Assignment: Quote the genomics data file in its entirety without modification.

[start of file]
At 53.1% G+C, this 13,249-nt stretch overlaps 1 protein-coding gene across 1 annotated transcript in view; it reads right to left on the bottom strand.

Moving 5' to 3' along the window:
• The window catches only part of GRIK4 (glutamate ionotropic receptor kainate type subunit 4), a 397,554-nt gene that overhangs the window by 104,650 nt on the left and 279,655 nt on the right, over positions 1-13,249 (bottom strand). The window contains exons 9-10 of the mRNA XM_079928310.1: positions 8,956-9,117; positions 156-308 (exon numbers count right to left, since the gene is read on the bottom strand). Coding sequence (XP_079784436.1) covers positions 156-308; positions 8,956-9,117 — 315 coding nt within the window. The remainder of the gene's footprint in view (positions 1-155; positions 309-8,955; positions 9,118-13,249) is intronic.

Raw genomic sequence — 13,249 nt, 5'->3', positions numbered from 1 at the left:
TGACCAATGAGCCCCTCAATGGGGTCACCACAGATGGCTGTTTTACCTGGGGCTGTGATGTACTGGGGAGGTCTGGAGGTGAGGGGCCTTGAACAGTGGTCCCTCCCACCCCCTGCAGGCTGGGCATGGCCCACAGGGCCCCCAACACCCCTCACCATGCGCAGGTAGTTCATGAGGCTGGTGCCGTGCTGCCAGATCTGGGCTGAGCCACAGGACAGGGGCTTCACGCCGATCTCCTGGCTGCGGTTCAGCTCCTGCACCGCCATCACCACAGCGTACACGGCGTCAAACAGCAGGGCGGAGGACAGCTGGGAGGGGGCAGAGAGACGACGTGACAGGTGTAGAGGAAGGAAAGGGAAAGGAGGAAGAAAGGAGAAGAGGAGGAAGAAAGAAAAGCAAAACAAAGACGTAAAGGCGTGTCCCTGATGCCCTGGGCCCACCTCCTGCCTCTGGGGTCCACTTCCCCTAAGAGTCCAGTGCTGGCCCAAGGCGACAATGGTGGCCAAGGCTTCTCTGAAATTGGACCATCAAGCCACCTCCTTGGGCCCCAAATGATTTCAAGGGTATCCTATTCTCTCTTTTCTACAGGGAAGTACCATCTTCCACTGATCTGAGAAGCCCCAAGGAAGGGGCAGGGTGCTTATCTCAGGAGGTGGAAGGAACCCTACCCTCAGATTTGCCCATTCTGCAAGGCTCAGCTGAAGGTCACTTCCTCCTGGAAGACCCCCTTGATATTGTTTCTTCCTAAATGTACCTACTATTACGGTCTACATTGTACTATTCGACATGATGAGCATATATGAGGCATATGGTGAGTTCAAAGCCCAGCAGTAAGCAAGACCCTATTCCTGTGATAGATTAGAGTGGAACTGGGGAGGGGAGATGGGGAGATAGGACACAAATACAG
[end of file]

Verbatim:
At 53.1% G+C, this 13,249-nt stretch overlaps 1 protein-coding gene across 1 annotated transcript in view; it reads right to left on the bottom strand.

Moving 5' to 3' along the window:
• The window catches only part of GRIK4 (glutamate ionotropic receptor kainate type subunit 4), a 397,554-nt gene that overhangs the window by 104,650 nt on the left and 279,655 nt on the right, over positions 1-13,249 (bottom strand). The window contains exons 9-10 of the mRNA XM_079928310.1: positions 8,956-9,117; positions 156-308 (exon numbers count right to left, since the gene is read on the bottom strand). Coding sequence (XP_079784436.1) covers positions 156-308; positions 8,956-9,117 — 315 coding nt within the window. The remainder of the gene's footprint in view (positions 1-155; positions 309-8,955; positions 9,118-13,249) is intronic.

Raw genomic sequence — 13,249 nt, 5'->3', positions numbered from 1 at the left:
TGACCAATGAGCCCCTCAATGGGGTCACCACAGATGGCTGTTTTACCTGGGGCTGTGATGTACTGGGGAGGTCTGGAGGTGAGGGGCCTTGAACAGTGGTCCCTCCCACCCCCTGCAGGCTGGGCATGGCCCACAGGGCCCCCAACACCCCTCACCATGCGCAGGTAGTTCATGAGGCTGGTGCCGTGCTGCCAGATCTGGGCTGAGCCACAGGACAGGGGCTTCACGCCGATCTCCTGGCTGCGGTTCAGCTCCTGCACCGCCATCACCACAGCGTACACGGCGTCAAACAGCAGGGCGGAGGACAGCTGGGAGGGGGCAGAGAGACGACGTGACAGGTGTAGAGGAAGGAAAGGGAAAGGAGGAAGAAAGGAGAAGAGGAGGAAGAAAGAAAAGCAAAACAAAGACGTAAAGGCGTGTCCCTGATGCCCTGGGCCCACCTCCTGCCTCTGGGGTCCACTTCCCCTAAGAGTCCAGTGCTGGCCCAAGGCGACAATGGTGGCCAAGGCTTCTCTGAAATTGGACCATCAAGCCACCTCCTTGGGCCCCAAATGATTTCAAGGGTATCCTATTCTCTCTTTTCTACAGGGAAGTACCATCTTCCACTGATCTGAGAAGCCCCAAGGAAGGGGCAGGGTGCTTATCTCAGGAGGTGGAAGGAACCCTACCCTCAGATTTGCCCATTCTGCAAGGCTCAGCTGAAGGTCACTTCCTCCTGGAAGACCCCCTTGATATTGTTTCTTCCTAAATGTACCTACTATTACGGTCTACATTGTACTATTCGACATGATGAGCATATATGAGGCATATGGTGAGTTCAAAGCCCAGCAGTAAGCAAGACCCTATTCCTGTGATAGATTAGAGTGGAACTGGGGAGGGGAGATGGGGAGATAGGACACAAATACAG